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Timmons v. Ladner

United States District Court, S.D. Mississippi, Northern Division

April 12, 2017




         This matter is before the Court sua sponte. Pro se Plaintiff William Stacy Timmons is incarcerated with the Mississippi Department of Corrections (“MDOC”), and he brings this action under 42 U.S.C. § 1983, challenging a Rule Violation Report (“RVR”). The Court has considered and liberally construed the pleadings. As set forth below, this case is dismissed.


         Timmons is currently housed at Central Mississippi Correctional Facility. Defendant Brian Ladner is the Warden, and Defendants Latasha Brooks and Tirah Wesley are employed as disciplinary officers at the prison.

         Timmons alleges that, on August 25, 2016, he was issued an RVR for possession of a green leafy substance, thought to be marijuana. He claims that he was innocent and that a corrections officer planted the contraband.

         For this RVR, a hearing was held, Timmons contends, on September 7, 2016. According to the pleadings, Brooks and Wesley “denied access [sic] and presentation of evidence at the hearing.” (Compl. at 3). Particularly, Timmons maintains that camera evidence was not allowed, even though it would have demonstrated his innocence. Brooks and Wesley also allegedly did not record the hearing, ignored the fact that the RVR was incomplete and contained conflicting details, and allowed a time lapse of more than seven days between the alleged violation and the hearing date, all in contravention of MDOC policy. The hearing officers found Timmons guilty and punished him with a loss of privileges and ninety days of meritorious earned time credits.

         Timmons then appealed the RVR conviction to Warden Ladner. He affirmed the guilty finding, despite the alleged defects referenced above.

         Timmons filed this Complaint on December 28, 2016, invoking § 1983. Timmons asserts claims for violations of due process, and he seeks removal of the RVR from his record, recovery of court costs and fees, and “any other relief” the Court deems just. Id.


         The Prison Litigation Reform Act of 1996, applies to prisoners proceeding in forma pauperis in this Court. One of the provisions reads, “the court shall dismiss the case at any time if the court determines that . . . the action . . . (i) is frivolous or malicious; (ii) fails to state a claim on which relief may be granted; or (iii) seeks monetary relief against a defendant who is immune from such relief.” 28 U.S.C. § 1915(e)(2)(B). The statute “accords judges not only the authority to dismiss a claim based on an indisputably meritless legal theory, but also the unusual power to pierce the veil of the complaint's factual allegations and dismiss those claims whose factual contentions are clearly baseless.” Denton v. Hernandez, 504 U.S. 25, 32 (1992). “[I]n an action proceeding under [28 U.S.C. § 1915, a federal court] may consider, sua sponte, affirmative defenses that are apparent from the record even where they have not been addressed or raised.” Ali v. Higgs, 892 F.2d 438, 440 (5th Cir. 1990). “Significantly, the court is authorized to test the proceeding for frivolousness or maliciousness even before service of process or before the filing of the answer.” Id. The Court has permitted Timmons to proceed in forma pauperis in this action. The Complaint is subject to sua sponte dismissal under § 1915.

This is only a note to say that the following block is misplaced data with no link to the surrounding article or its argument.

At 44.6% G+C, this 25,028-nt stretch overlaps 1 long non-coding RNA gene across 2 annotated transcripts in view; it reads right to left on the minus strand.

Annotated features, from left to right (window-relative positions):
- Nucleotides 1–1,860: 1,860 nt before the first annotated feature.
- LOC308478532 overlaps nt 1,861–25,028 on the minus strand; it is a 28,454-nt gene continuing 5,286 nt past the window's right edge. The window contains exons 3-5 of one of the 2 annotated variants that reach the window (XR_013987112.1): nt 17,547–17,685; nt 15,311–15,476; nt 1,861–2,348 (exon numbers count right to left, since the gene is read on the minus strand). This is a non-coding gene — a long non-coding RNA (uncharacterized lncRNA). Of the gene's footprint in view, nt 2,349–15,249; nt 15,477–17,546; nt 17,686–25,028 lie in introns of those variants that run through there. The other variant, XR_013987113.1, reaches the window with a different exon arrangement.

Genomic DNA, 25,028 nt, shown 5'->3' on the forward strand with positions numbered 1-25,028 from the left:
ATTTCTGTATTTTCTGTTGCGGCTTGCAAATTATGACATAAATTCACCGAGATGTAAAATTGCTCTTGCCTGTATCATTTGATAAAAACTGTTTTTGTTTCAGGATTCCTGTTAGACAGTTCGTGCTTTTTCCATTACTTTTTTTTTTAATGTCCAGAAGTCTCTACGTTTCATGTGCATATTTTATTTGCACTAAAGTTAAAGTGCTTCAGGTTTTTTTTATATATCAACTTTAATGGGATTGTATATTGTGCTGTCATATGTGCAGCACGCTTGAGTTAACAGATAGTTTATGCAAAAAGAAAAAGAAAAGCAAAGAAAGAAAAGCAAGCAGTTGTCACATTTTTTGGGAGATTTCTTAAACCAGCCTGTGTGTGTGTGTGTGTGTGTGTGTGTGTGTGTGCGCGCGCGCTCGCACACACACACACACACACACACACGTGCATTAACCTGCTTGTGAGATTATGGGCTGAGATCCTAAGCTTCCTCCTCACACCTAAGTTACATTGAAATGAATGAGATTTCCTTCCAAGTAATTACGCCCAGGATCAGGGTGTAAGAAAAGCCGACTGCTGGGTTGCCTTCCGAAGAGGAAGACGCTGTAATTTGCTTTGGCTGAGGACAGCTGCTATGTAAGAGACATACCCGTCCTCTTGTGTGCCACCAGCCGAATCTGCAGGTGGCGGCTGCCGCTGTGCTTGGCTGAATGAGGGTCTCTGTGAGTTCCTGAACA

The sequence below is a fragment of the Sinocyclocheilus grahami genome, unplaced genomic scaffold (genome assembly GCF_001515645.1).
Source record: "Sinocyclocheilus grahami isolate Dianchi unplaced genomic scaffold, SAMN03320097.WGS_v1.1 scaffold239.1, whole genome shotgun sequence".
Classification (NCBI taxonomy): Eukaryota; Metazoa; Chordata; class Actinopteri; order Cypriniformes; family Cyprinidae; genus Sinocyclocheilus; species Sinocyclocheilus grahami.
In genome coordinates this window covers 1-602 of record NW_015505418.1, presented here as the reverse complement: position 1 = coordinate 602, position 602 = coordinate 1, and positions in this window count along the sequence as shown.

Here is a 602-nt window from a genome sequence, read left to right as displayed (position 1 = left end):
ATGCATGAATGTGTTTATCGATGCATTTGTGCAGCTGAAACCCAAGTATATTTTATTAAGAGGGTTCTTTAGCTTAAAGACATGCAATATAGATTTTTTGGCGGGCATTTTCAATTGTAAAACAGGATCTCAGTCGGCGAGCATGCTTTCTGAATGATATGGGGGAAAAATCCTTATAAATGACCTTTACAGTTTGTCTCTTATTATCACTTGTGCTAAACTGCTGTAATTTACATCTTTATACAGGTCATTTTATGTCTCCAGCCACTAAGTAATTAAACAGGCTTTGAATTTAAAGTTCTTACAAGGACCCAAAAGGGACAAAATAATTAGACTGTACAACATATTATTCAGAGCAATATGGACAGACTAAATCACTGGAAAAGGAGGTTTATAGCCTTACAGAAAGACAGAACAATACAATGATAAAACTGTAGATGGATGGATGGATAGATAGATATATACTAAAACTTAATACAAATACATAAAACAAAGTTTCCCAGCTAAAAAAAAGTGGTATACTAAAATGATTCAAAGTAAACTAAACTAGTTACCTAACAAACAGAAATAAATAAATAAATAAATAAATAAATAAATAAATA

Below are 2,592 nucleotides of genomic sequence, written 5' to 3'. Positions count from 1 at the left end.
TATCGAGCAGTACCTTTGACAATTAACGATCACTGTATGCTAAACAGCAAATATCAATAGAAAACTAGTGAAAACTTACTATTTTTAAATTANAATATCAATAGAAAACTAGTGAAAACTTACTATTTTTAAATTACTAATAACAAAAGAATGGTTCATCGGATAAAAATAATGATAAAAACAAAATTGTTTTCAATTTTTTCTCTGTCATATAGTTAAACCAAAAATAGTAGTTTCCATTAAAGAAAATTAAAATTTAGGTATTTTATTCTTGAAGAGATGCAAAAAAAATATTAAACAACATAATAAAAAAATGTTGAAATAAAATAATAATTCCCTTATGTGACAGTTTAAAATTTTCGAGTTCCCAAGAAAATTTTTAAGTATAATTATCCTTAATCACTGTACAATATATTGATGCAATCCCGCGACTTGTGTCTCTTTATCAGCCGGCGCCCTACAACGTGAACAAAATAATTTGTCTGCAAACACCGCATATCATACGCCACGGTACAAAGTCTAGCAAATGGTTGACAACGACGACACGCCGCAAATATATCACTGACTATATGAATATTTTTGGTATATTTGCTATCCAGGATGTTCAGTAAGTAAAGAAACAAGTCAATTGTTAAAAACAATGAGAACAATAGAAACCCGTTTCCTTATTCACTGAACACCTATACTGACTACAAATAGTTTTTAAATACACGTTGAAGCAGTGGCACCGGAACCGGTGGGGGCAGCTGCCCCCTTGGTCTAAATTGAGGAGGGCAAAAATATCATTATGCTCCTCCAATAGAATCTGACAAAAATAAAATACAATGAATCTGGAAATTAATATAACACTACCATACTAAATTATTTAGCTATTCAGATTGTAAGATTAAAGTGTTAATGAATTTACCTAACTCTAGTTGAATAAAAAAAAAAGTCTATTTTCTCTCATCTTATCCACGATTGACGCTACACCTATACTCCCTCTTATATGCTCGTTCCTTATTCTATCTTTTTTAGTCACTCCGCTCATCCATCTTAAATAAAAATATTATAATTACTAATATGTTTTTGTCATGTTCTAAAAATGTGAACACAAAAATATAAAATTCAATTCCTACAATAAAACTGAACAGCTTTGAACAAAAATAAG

Timmons brings this action, under § 1983, claiming violations of due process in his disciplinary proceedings, which resulted in a loss of earned time credits.

Section 1983

         A § 1983 claim that challenges the fact or duration of a State conviction or sentence “is barred (absent prior invalidation) . . . if success in that action would necessarily demonstrate the invalidity of confinement or its duration.” Wilkinson v. Dotson, 544 U.S. 74, 81-82 (2005). In such a case, “a § 1983 plaintiff must prove that the conviction or sentence has been reversed on direct appeal, expunged by executive order, declared invalid by a state tribunal authorized to make such a determination, or called into question by a federal court's issuance of a writ of habeas corpus.” Heck v. Humphrey, 512 U.S. 477, 486-87 (1994). “A ‘conviction, ' for purposes of Heck, includes a ruling in a prison disciplinary proceeding that results in a change to the prisoner's sentence, including the loss of good-time credits.” Clarke v. Stalder, 154 F.3d 186, 189 (5th Cir. 1998). Where success on the § 1983 claim “will not necessarily imply the invalidity of confinement or shorten its duration, ” then the action may proceed. Wilkinson, 544 U.S. at 82.

         The Supreme Court examined a similar case in Edwards v. Balisok, 520 U.S. 641 (1997). There, the prisoner challenged a prison disciplinary proceeding which resulted in the loss of 30 days of good time credit. Edwards v. Balisok, 520 U.S. 641, 644 (1997). The prisoner claimed that the hearing was procedurally defective because he “was completely denied the opportunity to put on a defense through specifically identified witnesses who ...

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